Introducing the Budget to the House of Commons, Finance Minister Jim Flaherty recognized that "Canada's energy and natural resources are massive assets to our country in the global economy." Measures in the Budget – including a streamlined regulatory approach, changes to tax rules that govern charities and changes to the Temporary Foreign Workers Program – are intended to capitalize on these assets.

The goal of the streamlined regulatory approach is "one project, one review, completed in a clearly defined time period." Four areas of improvement are proposed to meet this goal:

1. Making the review process for major projects more predictable and timely: The government has pledged to consolidate responsibility for review, with C$54-million over two years proposed to renew the MPMO initiative. The promised legislation sets deadlines for review from the time an application is filed: 24 months for panel reviews, 18 months for National Energy Board hearings and 12 months for standard environmental assessments.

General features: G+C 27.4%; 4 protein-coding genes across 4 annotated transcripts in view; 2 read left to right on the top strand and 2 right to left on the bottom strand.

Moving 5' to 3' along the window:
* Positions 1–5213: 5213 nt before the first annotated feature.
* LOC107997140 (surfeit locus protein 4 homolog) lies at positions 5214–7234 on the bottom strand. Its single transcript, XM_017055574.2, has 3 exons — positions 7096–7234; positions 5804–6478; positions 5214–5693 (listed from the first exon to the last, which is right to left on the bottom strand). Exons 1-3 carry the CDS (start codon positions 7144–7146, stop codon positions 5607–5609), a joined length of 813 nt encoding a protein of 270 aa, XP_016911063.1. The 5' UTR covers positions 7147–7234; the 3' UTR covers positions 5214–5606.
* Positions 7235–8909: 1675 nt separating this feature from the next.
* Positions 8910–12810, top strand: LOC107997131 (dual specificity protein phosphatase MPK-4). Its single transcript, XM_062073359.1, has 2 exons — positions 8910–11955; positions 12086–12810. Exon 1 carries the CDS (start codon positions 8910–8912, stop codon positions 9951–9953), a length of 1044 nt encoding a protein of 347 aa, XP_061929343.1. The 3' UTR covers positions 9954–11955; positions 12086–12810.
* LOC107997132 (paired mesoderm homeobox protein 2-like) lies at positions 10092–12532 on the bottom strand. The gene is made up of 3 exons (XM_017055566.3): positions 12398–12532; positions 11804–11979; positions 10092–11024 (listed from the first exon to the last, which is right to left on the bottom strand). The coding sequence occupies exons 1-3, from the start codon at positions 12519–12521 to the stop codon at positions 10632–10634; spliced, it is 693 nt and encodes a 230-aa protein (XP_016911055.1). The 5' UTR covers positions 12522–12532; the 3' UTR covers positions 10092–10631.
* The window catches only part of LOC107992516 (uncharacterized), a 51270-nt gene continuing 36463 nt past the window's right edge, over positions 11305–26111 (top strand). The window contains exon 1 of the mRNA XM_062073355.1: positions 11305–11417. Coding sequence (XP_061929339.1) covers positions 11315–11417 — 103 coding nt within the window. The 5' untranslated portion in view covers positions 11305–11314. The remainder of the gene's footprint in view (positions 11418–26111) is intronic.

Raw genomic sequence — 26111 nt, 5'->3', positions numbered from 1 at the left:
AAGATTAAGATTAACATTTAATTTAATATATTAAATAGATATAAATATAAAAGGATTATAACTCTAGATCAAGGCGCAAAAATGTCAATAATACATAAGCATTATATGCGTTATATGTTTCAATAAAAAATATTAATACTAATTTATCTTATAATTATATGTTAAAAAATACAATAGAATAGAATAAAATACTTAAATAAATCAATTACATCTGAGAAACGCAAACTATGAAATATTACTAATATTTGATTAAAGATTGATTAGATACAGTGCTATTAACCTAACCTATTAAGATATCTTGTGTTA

2. Reducing duplication and regulatory burden: Because the federal government shares regulatory responsibility with the provinces, major industrial projects are often reviewed more than once. The Budget proposals would eliminate unnecessary duplication by allowing provincial environmental assessments to be substituted for federal assessments and for decision-making to be transferred between federal departments and to other jurisdictions.

3. Strengthening environmental protection: Although the Budget proposals will speed up the review process, those efficiencies are not anticipated to be at the expense of the environment. New measures to support responsible energy development include enhancing the inspection and safe navigation of oil tankers (C$37.5‑million over two years), strengthening pipeline safety (C$13.5-million over two years to be funded by industry) and funding of the Northern Pipeline Agency which oversees planning and construction of the Alaska Pipeline (C$47-million over two years to be funded by industry).